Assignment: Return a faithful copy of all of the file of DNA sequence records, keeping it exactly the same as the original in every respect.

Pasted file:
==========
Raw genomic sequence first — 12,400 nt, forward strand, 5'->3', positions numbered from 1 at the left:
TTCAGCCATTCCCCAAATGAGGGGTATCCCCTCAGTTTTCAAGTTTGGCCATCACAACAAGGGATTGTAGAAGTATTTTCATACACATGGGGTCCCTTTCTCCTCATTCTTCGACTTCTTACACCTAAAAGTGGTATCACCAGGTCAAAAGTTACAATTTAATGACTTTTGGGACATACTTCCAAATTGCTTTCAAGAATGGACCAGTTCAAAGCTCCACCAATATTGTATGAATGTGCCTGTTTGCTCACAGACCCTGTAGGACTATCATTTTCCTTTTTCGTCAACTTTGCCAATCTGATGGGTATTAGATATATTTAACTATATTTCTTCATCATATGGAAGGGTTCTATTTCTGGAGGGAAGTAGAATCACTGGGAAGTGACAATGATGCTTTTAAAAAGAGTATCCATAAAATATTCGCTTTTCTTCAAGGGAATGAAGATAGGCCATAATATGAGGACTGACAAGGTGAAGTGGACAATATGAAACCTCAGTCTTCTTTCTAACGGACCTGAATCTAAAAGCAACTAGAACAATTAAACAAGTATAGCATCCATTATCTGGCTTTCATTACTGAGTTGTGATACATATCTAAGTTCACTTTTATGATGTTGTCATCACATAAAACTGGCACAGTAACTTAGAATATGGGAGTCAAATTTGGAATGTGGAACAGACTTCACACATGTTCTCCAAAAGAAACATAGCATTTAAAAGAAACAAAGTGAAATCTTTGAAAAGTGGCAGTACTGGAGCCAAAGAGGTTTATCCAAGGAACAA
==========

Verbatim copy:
Raw genomic sequence first — 12,400 nt, forward strand, 5'->3', positions numbered from 1 at the left:
TTCAGCCATTCCCCAAATGAGGGGTATCCCCTCAGTTTTCAAGTTTGGCCATCACAACAAGGGATTGTAGAAGTATTTTCATACACATGGGGTCCCTTTCTCCTCATTCTTCGACTTCTTACACCTAAAAGTGGTATCACCAGGTCAAAAGTTACAATTTAATGACTTTTGGGACATACTTCCAAATTGCTTTCAAGAATGGACCAGTTCAAAGCTCCACCAATATTGTATGAATGTGCCTGTTTGCTCACAGACCCTGTAGGACTATCATTTTCCTTTTTCGTCAACTTTGCCAATCTGATGGGTATTAGATATATTTAACTATATTTCTTCATCATATGGAAGGGTTCTATTTCTGGAGGGAAGTAGAATCACTGGGAAGTGACAATGATGCTTTTAAAAAGAGTATCCATAAAATATTCGCTTTTCTTCAAGGGAATGAAGATAGGCCATAATATGAGGACTGACAAGGTGAAGTGGACAATATGAAACCTCAGTCTTCTTTCTAACGGACCTGAATCTAAAAGCAACTAGAACAATTAAACAAGTATAGCATCCATTATCTGGCTTTCATTACTGAGTTGTGATACATATCTAAGTTCACTTTTATGATGTTGTCATCACATAAAACTGGCACAGTAACTTAGAATATGGGAGTCAAATTTGGAATGTGGAACAGACTTCACACATGTTCTCCAAAAGAAACATAGCATTTAAAAGAAACAAAGTGAAATCTTTGAAAAGTGGCAGTACTGGAGCCAAAGAGGTTTATCCAAGGAACAA